7. Because there is not general consensus on treatment options, each lyme literate doctor has their own approach. As a result, you end up switching doctors a lot. You start with one doctor, and their approach may or may not help you. If iit doesn’t, then you move on to the next doctor and try their approach. Sometimes one doctor’s approach works for a while, and then you hit a plateau. So, then you switch. You get the drill. All that switching is stressful and usually expensive. Stressful, because you are moving on from somebody you’ve learned to trust, and you need to build trust in the new person. Expensive because each doctor wants to collect their own data. As such, a doctor switch usually results in a new battery of tests. And by now you know those tests are not covered by insurance.
  8. You can get overwhelmed with medical bills. I make a conscious effort not to know how much my care has cost. If I knew, I would get even  more sick. If I had to guess, I’d say it’s close to six figures. Yes, you read that right. People sell their houses to treat their lyme infections. Seriously.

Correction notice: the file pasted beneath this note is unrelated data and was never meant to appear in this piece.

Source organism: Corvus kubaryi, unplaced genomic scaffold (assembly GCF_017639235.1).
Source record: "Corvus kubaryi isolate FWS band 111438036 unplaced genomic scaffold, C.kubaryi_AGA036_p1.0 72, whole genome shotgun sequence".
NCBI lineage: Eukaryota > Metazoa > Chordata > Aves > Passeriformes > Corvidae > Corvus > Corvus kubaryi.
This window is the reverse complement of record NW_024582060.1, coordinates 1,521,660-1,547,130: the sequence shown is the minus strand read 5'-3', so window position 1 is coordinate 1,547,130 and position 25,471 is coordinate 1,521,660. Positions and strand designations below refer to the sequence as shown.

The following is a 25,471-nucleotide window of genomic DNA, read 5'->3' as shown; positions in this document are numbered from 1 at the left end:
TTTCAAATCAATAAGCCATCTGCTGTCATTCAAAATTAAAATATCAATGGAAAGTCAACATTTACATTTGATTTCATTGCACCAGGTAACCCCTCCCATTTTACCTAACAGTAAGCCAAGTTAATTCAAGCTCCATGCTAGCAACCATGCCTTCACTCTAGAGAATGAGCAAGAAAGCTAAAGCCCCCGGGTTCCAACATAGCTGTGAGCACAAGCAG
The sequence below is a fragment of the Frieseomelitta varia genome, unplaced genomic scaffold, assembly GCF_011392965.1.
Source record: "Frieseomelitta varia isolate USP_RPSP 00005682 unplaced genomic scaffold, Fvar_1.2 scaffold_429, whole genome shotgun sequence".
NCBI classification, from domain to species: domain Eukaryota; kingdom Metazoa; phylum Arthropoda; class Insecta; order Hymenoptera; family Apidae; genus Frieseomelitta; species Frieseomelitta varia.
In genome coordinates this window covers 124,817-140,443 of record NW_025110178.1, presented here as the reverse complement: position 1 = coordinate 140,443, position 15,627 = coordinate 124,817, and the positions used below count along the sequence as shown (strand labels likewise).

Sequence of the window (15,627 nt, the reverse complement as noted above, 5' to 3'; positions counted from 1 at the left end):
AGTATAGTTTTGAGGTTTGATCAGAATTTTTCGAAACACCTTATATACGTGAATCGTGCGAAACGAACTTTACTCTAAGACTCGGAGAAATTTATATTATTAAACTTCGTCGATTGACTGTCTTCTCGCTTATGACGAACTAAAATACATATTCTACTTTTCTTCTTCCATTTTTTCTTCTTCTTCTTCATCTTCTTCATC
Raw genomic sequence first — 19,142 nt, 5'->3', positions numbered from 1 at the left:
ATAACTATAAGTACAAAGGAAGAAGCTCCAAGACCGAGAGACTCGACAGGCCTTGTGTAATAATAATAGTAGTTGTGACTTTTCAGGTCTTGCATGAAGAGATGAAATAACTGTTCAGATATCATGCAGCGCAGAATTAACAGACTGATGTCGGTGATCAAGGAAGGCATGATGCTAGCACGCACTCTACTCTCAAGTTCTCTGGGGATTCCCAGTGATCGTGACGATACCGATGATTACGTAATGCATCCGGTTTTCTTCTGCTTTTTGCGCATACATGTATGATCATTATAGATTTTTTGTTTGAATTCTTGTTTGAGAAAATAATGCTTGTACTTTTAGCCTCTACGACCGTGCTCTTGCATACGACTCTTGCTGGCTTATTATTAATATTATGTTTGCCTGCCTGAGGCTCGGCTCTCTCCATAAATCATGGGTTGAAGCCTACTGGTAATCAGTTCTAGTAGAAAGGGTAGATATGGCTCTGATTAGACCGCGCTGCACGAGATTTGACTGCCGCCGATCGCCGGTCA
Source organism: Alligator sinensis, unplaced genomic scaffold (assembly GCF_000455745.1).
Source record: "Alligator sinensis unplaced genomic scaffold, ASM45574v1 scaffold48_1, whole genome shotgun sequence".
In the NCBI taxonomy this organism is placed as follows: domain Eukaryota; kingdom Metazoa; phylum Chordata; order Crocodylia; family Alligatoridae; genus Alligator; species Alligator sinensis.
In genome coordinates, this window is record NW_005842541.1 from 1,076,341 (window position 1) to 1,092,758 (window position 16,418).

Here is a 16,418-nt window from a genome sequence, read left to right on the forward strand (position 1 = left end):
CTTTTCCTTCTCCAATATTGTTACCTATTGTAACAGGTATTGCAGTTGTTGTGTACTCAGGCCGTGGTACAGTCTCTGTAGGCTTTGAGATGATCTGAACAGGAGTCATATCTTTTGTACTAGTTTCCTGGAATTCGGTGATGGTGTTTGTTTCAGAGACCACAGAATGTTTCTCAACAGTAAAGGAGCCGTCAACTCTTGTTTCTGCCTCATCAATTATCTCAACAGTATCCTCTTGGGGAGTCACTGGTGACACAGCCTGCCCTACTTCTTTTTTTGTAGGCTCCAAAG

I could go on, but you are probably exhausted by now.

I’m sharing this information because my experience is most people know somebody with chronic lyme. But my guess is unless you are very close to that person, you don’t have any idea what they are truly facing. Why would you? I think most people assume people with chronic lyme are treated the same as people with other illnesses. If only that were the case.

I don’t think it will always be this way. There are numerous lobbying efforts going on, and eventually things will change. This is truly an epidemic, and one day it will get the funding and attention it deserves.

Until then, I pray every day for my fellow lyme warriors who are facing this hellacious battle without the proper resources. To stand a chance of recovery, you need financial resources, intellectual resources, and a strong support system. I’m grateful and blessed to have all of the above, but I never forget about those who are not so lucky. This has been hell on earth, and I literally cannot imagine what it’s like for those who are facing far worse with far fewer resources.

My heart goes out.